assisting           taxpayers             to comply             when they             file       their           tax     returns.

Even with           such help,             we believe              that          IRS cannot              solely          rely     on
enforcement            to capture             all        noncompliance.                       Taxpayer            assistance
and education               play         important             roles        in     encouraging                 compliance.
IRS must           continue,         with          the     help        of    third           parties,            to assist
taxpayers.             IRS has been offering                            more workshops                     for     small
businesses           and testing               innovative               ways         to help            small      businesses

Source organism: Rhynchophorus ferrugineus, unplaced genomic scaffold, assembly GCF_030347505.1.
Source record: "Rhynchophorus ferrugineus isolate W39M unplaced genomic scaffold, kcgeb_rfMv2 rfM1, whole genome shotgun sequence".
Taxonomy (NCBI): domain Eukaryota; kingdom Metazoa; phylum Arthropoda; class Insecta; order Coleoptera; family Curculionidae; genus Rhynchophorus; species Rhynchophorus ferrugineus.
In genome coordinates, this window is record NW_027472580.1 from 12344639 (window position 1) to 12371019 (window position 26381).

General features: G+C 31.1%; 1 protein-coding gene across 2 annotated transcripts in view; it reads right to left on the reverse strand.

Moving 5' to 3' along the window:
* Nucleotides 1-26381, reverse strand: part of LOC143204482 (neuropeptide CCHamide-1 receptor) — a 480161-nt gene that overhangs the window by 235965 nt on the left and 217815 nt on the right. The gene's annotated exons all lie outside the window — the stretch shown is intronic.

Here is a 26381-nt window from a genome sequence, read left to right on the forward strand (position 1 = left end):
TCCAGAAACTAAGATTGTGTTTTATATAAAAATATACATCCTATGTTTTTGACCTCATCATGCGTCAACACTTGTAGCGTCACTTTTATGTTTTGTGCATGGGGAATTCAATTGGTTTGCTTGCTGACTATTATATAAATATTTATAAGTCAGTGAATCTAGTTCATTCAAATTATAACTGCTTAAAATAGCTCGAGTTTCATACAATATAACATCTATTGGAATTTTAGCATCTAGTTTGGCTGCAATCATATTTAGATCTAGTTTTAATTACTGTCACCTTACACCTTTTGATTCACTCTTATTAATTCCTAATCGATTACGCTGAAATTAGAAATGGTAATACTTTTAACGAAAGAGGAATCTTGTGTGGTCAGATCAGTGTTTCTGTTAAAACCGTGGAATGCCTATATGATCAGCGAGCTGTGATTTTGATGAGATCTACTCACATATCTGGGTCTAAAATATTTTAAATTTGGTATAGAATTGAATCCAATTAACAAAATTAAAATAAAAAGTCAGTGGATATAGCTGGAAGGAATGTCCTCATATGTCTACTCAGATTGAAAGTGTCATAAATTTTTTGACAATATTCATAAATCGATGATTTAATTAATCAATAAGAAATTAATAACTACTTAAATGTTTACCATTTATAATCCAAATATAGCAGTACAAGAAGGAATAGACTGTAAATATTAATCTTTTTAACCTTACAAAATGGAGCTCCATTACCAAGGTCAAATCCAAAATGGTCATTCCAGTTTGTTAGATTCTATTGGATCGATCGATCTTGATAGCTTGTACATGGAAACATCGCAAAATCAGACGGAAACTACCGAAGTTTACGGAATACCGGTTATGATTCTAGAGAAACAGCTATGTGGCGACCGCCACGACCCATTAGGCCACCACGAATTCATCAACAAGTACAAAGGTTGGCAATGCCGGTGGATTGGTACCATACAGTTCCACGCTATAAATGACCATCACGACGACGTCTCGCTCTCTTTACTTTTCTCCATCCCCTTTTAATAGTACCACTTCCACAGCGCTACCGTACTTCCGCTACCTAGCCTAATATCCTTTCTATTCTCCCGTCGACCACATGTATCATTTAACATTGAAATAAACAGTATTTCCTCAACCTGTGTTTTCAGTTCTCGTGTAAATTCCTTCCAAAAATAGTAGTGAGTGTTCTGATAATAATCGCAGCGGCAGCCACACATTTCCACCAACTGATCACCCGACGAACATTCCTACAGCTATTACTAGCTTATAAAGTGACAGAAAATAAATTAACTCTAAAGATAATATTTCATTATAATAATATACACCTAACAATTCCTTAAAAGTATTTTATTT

to     comply.         IRS also            must      continue               to     educate         taxpayers--
including           compliant             ones-- about             their           compliance              responsibilities
and enlist            their        support          in     improving               compliance.

The success            of     any changes                 in    IRS'        enforcement                 will      rest         on the
 support      of      taxpayers            and third              parties.              We recognize                    that
 changes      may generate                 concerns.               A program's                  start-up               costs     may